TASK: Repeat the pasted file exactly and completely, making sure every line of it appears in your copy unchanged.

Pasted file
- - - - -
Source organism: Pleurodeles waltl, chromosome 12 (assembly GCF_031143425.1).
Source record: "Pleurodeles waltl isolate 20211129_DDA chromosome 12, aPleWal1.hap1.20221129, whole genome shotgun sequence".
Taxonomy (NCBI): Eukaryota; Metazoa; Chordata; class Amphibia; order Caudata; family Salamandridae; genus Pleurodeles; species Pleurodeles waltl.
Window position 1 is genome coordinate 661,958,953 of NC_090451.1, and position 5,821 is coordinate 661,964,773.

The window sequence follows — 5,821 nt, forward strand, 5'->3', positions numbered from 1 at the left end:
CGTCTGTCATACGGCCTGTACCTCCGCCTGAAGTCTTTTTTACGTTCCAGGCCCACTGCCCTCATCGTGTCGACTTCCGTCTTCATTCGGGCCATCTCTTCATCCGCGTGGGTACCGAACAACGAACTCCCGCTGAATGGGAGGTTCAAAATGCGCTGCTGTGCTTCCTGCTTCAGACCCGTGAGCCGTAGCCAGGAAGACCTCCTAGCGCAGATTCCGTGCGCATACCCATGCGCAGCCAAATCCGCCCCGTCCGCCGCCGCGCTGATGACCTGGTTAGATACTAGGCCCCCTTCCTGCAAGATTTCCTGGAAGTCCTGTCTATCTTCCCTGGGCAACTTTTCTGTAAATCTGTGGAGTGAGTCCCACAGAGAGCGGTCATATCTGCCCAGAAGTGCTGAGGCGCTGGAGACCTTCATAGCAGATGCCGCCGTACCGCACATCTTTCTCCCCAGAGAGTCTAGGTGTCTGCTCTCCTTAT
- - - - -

Source organism: Pleurodeles waltl, chromosome 12 (assembly GCF_031143425.1).
Source record: "Pleurodeles waltl isolate 20211129_DDA chromosome 12, aPleWal1.hap1.20221129, whole genome shotgun sequence".
Taxonomy (NCBI): Eukaryota; Metazoa; Chordata; class Amphibia; order Caudata; family Salamandridae; genus Pleurodeles; species Pleurodeles waltl.
Window position 1 is genome coordinate 661,958,953 of NC_090451.1, and position 5,821 is coordinate 661,964,773.

The window sequence follows — 5,821 nt, forward strand, 5'->3', positions numbered from 1 at the left end:
CGTCTGTCATACGGCCTGTACCTCCGCCTGAAGTCTTTTTTACGTTCCAGGCCCACTGCCCTCATCGTGTCGACTTCCGTCTTCATTCGGGCCATCTCTTCATCCGCGTGGGTACCGAACAACGAACTCCCGCTGAATGGGAGGTTCAAAATGCGCTGCTGTGCTTCCTGCTTCAGACCCGTGAGCCGTAGCCAGGAAGACCTCCTAGCGCAGATTCCGTGCGCATACCCATGCGCAGCCAAATCCGCCCCGTCCGCCGCCGCGCTGATGACCTGGTTAGATACTAGGCCCCCTTCCTGCAAGATTTCCTGGAAGTCCTGTCTATCTTCCCTGGGCAACTTTTCTGTAAATCTGTGGAGTGAGTCCCACAGAGAGCGGTCATATCTGCCCAGAAGTGCTGAGGCGCTGGAGACCTTCATAGCAGATGCCGCCGTACCGCACATCTTTCTCCCCAGAGAGTCTAGGTGTCTGCTCTCCTTAT